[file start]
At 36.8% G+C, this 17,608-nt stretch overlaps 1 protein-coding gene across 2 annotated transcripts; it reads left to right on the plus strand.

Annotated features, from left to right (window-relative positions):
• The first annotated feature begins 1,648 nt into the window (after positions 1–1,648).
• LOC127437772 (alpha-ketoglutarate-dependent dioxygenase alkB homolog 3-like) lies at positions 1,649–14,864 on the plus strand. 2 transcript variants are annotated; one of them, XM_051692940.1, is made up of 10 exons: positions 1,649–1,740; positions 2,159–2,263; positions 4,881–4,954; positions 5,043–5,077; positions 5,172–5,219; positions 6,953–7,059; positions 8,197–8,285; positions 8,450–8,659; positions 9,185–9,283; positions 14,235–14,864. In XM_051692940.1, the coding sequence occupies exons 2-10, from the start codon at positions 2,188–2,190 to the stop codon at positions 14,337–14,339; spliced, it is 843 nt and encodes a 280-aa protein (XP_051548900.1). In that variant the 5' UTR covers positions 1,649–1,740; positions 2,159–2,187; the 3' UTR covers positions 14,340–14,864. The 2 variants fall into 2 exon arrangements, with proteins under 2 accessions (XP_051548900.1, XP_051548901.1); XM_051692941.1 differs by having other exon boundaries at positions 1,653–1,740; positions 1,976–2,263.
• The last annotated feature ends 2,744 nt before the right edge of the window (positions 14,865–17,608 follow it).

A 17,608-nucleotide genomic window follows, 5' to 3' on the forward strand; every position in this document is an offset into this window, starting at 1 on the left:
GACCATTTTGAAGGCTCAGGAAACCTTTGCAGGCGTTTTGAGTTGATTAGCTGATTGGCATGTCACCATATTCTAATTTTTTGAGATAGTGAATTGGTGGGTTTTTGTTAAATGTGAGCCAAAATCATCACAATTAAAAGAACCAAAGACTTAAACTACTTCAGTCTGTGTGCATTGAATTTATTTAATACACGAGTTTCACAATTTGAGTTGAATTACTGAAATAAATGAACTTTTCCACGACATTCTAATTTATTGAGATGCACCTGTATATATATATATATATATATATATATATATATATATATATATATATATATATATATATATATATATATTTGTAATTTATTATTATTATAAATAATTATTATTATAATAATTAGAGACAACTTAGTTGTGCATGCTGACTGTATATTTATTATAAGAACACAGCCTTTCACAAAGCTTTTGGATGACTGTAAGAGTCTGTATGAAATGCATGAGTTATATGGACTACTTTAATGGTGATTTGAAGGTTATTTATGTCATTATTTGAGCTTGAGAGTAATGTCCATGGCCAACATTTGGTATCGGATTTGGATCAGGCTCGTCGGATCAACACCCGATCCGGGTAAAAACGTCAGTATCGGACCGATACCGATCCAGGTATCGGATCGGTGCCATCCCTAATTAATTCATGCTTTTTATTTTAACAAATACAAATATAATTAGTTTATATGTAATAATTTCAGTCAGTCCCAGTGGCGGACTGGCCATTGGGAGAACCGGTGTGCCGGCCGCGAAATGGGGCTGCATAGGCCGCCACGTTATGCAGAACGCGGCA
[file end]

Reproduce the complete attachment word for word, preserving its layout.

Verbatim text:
At 36.8% G+C, this 17,608-nt stretch overlaps 1 protein-coding gene across 2 annotated transcripts; it reads left to right on the plus strand.

Annotated features, from left to right (window-relative positions):
• The first annotated feature begins 1,648 nt into the window (after positions 1–1,648).
• LOC127437772 (alpha-ketoglutarate-dependent dioxygenase alkB homolog 3-like) lies at positions 1,649–14,864 on the plus strand. 2 transcript variants are annotated; one of them, XM_051692940.1, is made up of 10 exons: positions 1,649–1,740; positions 2,159–2,263; positions 4,881–4,954; positions 5,043–5,077; positions 5,172–5,219; positions 6,953–7,059; positions 8,197–8,285; positions 8,450–8,659; positions 9,185–9,283; positions 14,235–14,864. In XM_051692940.1, the coding sequence occupies exons 2-10, from the start codon at positions 2,188–2,190 to the stop codon at positions 14,337–14,339; spliced, it is 843 nt and encodes a 280-aa protein (XP_051548900.1). In that variant the 5' UTR covers positions 1,649–1,740; positions 2,159–2,187; the 3' UTR covers positions 14,340–14,864. The 2 variants fall into 2 exon arrangements, with proteins under 2 accessions (XP_051548900.1, XP_051548901.1); XM_051692941.1 differs by having other exon boundaries at positions 1,653–1,740; positions 1,976–2,263.
• The last annotated feature ends 2,744 nt before the right edge of the window (positions 14,865–17,608 follow it).

A 17,608-nucleotide genomic window follows, 5' to 3' on the forward strand; every position in this document is an offset into this window, starting at 1 on the left:
GACCATTTTGAAGGCTCAGGAAACCTTTGCAGGCGTTTTGAGTTGATTAGCTGATTGGCATGTCACCATATTCTAATTTTTTGAGATAGTGAATTGGTGGGTTTTTGTTAAATGTGAGCCAAAATCATCACAATTAAAAGAACCAAAGACTTAAACTACTTCAGTCTGTGTGCATTGAATTTATTTAATACACGAGTTTCACAATTTGAGTTGAATTACTGAAATAAATGAACTTTTCCACGACATTCTAATTTATTGAGATGCACCTGTATATATATATATATATATATATATATATATATATATATATATATATATATATATATATATATATATATTTGTAATTTATTATTATTATAAATAATTATTATTATAATAATTAGAGACAACTTAGTTGTGCATGCTGACTGTATATTTATTATAAGAACACAGCCTTTCACAAAGCTTTTGGATGACTGTAAGAGTCTGTATGAAATGCATGAGTTATATGGACTACTTTAATGGTGATTTGAAGGTTATTTATGTCATTATTTGAGCTTGAGAGTAATGTCCATGGCCAACATTTGGTATCGGATTTGGATCAGGCTCGTCGGATCAACACCCGATCCGGGTAAAAACGTCAGTATCGGACCGATACCGATCCAGGTATCGGATCGGTGCCATCCCTAATTAATTCATGCTTTTTATTTTAACAAATACAAATATAATTAGTTTATATGTAATAATTTCAGTCAGTCCCAGTGGCGGACTGGCCATTGGGAGAACCGGTGTGCCGGCCGCGAAATGGGGCTGCATAGGCCGCCACGTTATGCAGAACGCGGCA